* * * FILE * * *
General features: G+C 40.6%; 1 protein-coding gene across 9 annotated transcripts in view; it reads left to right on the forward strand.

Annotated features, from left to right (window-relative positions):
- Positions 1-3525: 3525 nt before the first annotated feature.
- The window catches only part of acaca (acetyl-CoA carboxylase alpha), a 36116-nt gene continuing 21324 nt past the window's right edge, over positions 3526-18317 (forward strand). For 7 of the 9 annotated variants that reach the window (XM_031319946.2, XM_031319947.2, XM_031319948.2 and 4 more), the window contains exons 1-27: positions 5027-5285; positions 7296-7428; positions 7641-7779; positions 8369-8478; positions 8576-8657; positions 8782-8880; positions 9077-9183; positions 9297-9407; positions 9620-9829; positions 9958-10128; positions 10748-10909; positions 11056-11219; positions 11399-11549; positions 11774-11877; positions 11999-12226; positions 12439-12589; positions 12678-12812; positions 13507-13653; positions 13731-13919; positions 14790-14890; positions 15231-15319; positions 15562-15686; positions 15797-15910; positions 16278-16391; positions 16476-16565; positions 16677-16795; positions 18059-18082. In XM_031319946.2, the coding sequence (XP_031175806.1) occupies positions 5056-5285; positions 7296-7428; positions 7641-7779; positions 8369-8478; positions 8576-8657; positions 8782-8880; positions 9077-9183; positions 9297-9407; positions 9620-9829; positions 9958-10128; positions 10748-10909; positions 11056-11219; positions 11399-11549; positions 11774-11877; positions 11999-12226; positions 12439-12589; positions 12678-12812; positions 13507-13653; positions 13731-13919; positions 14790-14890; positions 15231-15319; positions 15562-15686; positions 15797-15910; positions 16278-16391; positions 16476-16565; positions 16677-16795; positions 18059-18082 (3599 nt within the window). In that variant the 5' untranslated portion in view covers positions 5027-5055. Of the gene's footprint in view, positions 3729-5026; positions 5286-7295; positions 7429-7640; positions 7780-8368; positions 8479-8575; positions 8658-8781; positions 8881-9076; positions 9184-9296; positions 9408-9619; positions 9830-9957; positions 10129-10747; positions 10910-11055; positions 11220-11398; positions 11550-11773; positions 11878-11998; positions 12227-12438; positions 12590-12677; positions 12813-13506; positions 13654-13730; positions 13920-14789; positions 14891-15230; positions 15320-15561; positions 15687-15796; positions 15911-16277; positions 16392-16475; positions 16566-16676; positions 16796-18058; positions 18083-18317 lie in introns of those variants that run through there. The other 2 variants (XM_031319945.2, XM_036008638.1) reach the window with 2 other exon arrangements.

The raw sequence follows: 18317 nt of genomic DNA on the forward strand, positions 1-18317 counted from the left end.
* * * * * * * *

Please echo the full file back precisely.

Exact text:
General features: G+C 40.6%; 1 protein-coding gene across 9 annotated transcripts in view; it reads left to right on the forward strand.

Annotated features, from left to right (window-relative positions):
- Positions 1-3525: 3525 nt before the first annotated feature.
- The window catches only part of acaca (acetyl-CoA carboxylase alpha), a 36116-nt gene continuing 21324 nt past the window's right edge, over positions 3526-18317 (forward strand). For 7 of the 9 annotated variants that reach the window (XM_031319946.2, XM_031319947.2, XM_031319948.2 and 4 more), the window contains exons 1-27: positions 5027-5285; positions 7296-7428; positions 7641-7779; positions 8369-8478; positions 8576-8657; positions 8782-8880; positions 9077-9183; positions 9297-9407; positions 9620-9829; positions 9958-10128; positions 10748-10909; positions 11056-11219; positions 11399-11549; positions 11774-11877; positions 11999-12226; positions 12439-12589; positions 12678-12812; positions 13507-13653; positions 13731-13919; positions 14790-14890; positions 15231-15319; positions 15562-15686; positions 15797-15910; positions 16278-16391; positions 16476-16565; positions 16677-16795; positions 18059-18082. In XM_031319946.2, the coding sequence (XP_031175806.1) occupies positions 5056-5285; positions 7296-7428; positions 7641-7779; positions 8369-8478; positions 8576-8657; positions 8782-8880; positions 9077-9183; positions 9297-9407; positions 9620-9829; positions 9958-10128; positions 10748-10909; positions 11056-11219; positions 11399-11549; positions 11774-11877; positions 11999-12226; positions 12439-12589; positions 12678-12812; positions 13507-13653; positions 13731-13919; positions 14790-14890; positions 15231-15319; positions 15562-15686; positions 15797-15910; positions 16278-16391; positions 16476-16565; positions 16677-16795; positions 18059-18082 (3599 nt within the window). In that variant the 5' untranslated portion in view covers positions 5027-5055. Of the gene's footprint in view, positions 3729-5026; positions 5286-7295; positions 7429-7640; positions 7780-8368; positions 8479-8575; positions 8658-8781; positions 8881-9076; positions 9184-9296; positions 9408-9619; positions 9830-9957; positions 10129-10747; positions 10910-11055; positions 11220-11398; positions 11550-11773; positions 11878-11998; positions 12227-12438; positions 12590-12677; positions 12813-13506; positions 13654-13730; positions 13920-14789; positions 14891-15230; positions 15320-15561; positions 15687-15796; positions 15911-16277; positions 16392-16475; positions 16566-16676; positions 16796-18058; positions 18083-18317 lie in introns of those variants that run through there. The other 2 variants (XM_031319945.2, XM_036008638.1) reach the window with 2 other exon arrangements.

The raw sequence follows: 18317 nt of genomic DNA on the forward strand, positions 1-18317 counted from the left end.